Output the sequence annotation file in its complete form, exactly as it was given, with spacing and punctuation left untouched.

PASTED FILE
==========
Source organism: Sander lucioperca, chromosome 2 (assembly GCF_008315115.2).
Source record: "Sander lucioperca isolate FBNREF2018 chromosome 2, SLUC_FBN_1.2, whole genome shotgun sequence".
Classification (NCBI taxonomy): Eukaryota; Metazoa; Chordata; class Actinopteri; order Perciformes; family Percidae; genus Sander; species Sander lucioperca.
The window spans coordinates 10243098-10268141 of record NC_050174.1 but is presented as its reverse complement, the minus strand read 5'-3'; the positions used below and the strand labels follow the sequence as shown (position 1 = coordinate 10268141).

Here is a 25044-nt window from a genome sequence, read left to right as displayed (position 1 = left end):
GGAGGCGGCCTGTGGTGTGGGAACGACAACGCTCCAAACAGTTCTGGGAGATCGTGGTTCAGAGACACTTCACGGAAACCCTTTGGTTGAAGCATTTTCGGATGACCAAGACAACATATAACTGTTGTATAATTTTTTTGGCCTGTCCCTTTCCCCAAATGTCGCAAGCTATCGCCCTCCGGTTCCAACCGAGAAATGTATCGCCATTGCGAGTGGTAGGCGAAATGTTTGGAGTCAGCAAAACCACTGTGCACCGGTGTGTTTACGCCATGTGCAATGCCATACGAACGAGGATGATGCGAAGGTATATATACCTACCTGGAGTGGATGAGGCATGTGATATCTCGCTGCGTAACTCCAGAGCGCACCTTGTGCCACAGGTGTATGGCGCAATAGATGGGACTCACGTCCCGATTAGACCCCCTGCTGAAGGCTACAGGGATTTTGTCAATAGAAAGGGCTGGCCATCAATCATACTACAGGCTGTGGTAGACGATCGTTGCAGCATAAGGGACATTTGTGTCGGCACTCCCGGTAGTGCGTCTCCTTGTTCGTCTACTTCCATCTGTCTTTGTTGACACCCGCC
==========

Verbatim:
Source organism: Sander lucioperca, chromosome 2 (assembly GCF_008315115.2).
Source record: "Sander lucioperca isolate FBNREF2018 chromosome 2, SLUC_FBN_1.2, whole genome shotgun sequence".
Classification (NCBI taxonomy): Eukaryota; Metazoa; Chordata; class Actinopteri; order Perciformes; family Percidae; genus Sander; species Sander lucioperca.
The window spans coordinates 10243098-10268141 of record NC_050174.1 but is presented as its reverse complement, the minus strand read 5'-3'; the positions used below and the strand labels follow the sequence as shown (position 1 = coordinate 10268141).

Here is a 25044-nt window from a genome sequence, read left to right as displayed (position 1 = left end):
GGAGGCGGCCTGTGGTGTGGGAACGACAACGCTCCAAACAGTTCTGGGAGATCGTGGTTCAGAGACACTTCACGGAAACCCTTTGGTTGAAGCATTTTCGGATGACCAAGACAACATATAACTGTTGTATAATTTTTTTGGCCTGTCCCTTTCCCCAAATGTCGCAAGCTATCGCCCTCCGGTTCCAACCGAGAAATGTATCGCCATTGCGAGTGGTAGGCGAAATGTTTGGAGTCAGCAAAACCACTGTGCACCGGTGTGTTTACGCCATGTGCAATGCCATACGAACGAGGATGATGCGAAGGTATATATACCTACCTGGAGTGGATGAGGCATGTGATATCTCGCTGCGTAACTCCAGAGCGCACCTTGTGCCACAGGTGTATGGCGCAATAGATGGGACTCACGTCCCGATTAGACCCCCTGCTGAAGGCTACAGGGATTTTGTCAATAGAAAGGGCTGGCCATCAATCATACTACAGGCTGTGGTAGACGATCGTTGCAGCATAAGGGACATTTGTGTCGGCACTCCCGGTAGTGCGTCTCCTTGTTCGTCTACTTCCATCTGTCTTTGTTGACACCCGCC